Back at the lodge, the Cadets vanished for hot showers and to try to dry their kit. About the only respect in which the lodge fell short of army accommodation was in its lack of a drying room, which would have come in very handy that day! After supper they went down to the biggest feature of the site, the dry ski slope. We had divided the Cadets into Beginners, Intermediate, and Advanced, and instruction was tailored to each.
I especially liked the skiing, as I had never skied on a dry slope and so I was not used to it; it was a great new experience... I really enjoyed skiing again: it was great, and we all got to improve at it.
An early night and late start preceded perhaps the best activity of all, climbing and abseiling in Sandford Quarry:
We woke up to the amazing activity of climbing and abseiling at a beautiful nearby quarry. I started with the abseiling. At first I was afraid of how high up the edge was, but the encouragement from the instructors allowed me to overcome this fear. After getting to the bottom of the cliff, I could go straight on to climbing. I didn’t expect to get far up the rock-face, but I surprised myself and ended up reaching the top twice!
The climbing face had been set up with five pitches of increasing difficulty side-by-side, and the Cadets were encouraged to pick one and have a go. Many had climbed or belayed before on the St Benedict’s climbing wall, but even so the instructors were impressed with how quickly they took to it and how speedy some of the Cadets were, even on the harder pitches. Cadets had to work together to make the climbs, since for every climber there were usually two belayers, in whose hands the climber’s safety lay.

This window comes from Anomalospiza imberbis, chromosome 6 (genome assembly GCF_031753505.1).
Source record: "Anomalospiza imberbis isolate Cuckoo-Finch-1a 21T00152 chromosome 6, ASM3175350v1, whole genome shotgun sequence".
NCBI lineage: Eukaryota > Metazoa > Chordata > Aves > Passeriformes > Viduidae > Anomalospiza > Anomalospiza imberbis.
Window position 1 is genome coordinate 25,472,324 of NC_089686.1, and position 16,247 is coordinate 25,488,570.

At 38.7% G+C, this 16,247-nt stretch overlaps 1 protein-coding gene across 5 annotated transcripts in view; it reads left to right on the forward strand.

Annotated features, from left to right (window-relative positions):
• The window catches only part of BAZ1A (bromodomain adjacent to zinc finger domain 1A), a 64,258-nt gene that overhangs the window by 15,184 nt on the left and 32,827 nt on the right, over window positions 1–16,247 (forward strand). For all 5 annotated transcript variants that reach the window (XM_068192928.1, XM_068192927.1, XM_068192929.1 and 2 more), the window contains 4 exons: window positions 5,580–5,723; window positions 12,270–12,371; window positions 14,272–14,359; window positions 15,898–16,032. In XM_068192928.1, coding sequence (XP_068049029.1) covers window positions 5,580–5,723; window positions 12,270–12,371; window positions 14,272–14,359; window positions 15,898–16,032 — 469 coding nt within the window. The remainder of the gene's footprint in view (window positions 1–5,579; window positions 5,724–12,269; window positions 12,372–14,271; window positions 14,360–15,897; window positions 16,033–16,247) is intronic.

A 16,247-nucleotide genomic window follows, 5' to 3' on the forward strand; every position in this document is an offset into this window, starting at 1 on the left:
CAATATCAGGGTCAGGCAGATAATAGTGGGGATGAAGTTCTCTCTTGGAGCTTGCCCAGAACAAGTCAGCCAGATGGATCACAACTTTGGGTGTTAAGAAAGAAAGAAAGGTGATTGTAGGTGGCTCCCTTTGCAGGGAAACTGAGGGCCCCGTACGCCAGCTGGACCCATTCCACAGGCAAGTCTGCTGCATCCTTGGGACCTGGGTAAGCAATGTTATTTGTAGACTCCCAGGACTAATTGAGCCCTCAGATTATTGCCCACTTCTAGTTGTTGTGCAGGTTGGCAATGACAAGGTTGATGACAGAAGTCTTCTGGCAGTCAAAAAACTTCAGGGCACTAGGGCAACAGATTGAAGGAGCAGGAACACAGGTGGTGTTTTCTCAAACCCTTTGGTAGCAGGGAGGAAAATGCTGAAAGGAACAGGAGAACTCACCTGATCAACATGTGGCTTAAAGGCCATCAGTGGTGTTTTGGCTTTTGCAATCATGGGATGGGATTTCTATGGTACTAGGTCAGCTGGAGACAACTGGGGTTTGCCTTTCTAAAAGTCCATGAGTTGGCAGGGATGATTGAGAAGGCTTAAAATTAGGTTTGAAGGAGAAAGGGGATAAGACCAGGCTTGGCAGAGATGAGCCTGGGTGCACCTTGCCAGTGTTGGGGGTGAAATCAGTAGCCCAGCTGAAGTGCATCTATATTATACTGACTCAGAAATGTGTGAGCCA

It was wonderful to see some Cadets start the session with no confidence and end it with at least one successful climb. Several Cadets pushed themselves hard to touch the carabiners which marked the top of the pitch, and grim determination not to give up was visible in many.
Within an hour of the last climb, we were on our way home to Ealing. It was clear from the Cadets’ reactions that this had been a worthwhile experiment, and one which we will repeat the same time next year.
We made several awards on our return. The ‘Best Room’ competition (based on quiz scores, performance on the obstacle course, and room inspections) was won by Room 2 (Cdts Angelica Lawson, Gabriela Makarewicz, Natalia McFadzean, Sophia Sandelson, Eleanor Sharpe, and Sophie Tripp); Most Helpful Cadet went to Cdt Christopher Vaughan; Best Endeavour went to Cdt Josh McDonald (who gave every activity his all, to the extent of total submersion in mud in the obstacle course); and Most Entertaining Cadet was Alex Ofori-Koree, whose literal interpretation of orders from his climbing instructor led to his ending up dangling a foot off the ground with his shoes several feet above his head, and whose loss of a wellington boot whilst kayaking then led to the marvellous spectacle of him diving to retrieve it whilst wearing a life-jacket... Best Cadet, however, was Cdr Sophia Sandelson, who threw herself into every activity with total commitment, and no matter how nervous or uncomfortable emerged beaming with happiness.
My thanks to SI Cuss and CI O’Connor (CW) – both Old Priorians – and to Miss Watson; without their help none of this would have been possible.
The final word, however, should go to some of the parents whose generosity and support made this trip possible for their sons and daughters:
“He had a great time - thank you again. Each time he does these things he gains more confidence. It’s important to understand your personal limits.”
“The CCF has been very good for her self-confidence. She had a fantastic time on Ex Mendip Challenge, so thank you.”
Capt Hullis, Contingent Commander CCF